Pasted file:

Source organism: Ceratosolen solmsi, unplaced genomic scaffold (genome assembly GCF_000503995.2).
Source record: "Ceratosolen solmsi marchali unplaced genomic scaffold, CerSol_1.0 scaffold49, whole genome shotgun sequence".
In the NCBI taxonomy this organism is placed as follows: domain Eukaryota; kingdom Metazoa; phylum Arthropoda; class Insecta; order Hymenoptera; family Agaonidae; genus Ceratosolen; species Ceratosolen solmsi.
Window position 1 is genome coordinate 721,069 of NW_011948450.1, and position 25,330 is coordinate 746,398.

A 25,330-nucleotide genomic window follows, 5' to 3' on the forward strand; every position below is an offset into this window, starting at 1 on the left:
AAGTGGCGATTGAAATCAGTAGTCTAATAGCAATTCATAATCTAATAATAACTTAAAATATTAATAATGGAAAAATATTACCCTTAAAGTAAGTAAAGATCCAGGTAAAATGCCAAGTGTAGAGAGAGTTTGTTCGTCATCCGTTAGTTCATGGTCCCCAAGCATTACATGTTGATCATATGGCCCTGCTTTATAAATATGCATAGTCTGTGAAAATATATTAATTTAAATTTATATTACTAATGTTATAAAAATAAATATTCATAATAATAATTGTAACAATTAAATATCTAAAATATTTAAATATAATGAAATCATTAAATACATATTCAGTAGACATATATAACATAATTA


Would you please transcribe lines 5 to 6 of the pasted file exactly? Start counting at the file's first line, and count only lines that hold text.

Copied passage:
A 25,330-nucleotide genomic window follows, 5' to 3' on the forward strand; every position below is an offset into this window, starting at 1 on the left:
AAGTGGCGATTGAAATCAGTAGTCTAATAGCAATTCATAATCTAATAATAACTTAAAATATTAATAATGGAAAAATATTACCCTTAAAGTAAGTAAAGATCCAGGTAAAATGCCAAGTGTAGAGAGAGTTTGTTCGTCATCCGTTAGTTCATGGTCCCCAAGCATTACATGTTGATCATATGGCCCTGCTTTATAAATATGCATAGTCTGTGAAAATATATTAATTTAAATTTATATTACTAATGTTATAAAAATAAATATTCATAATAATAATTGTAACAATTAAATATCTAAAATATTTAAATATAATGAAATCATTAAATACATATTCAGTAGACATATATAACATAATTA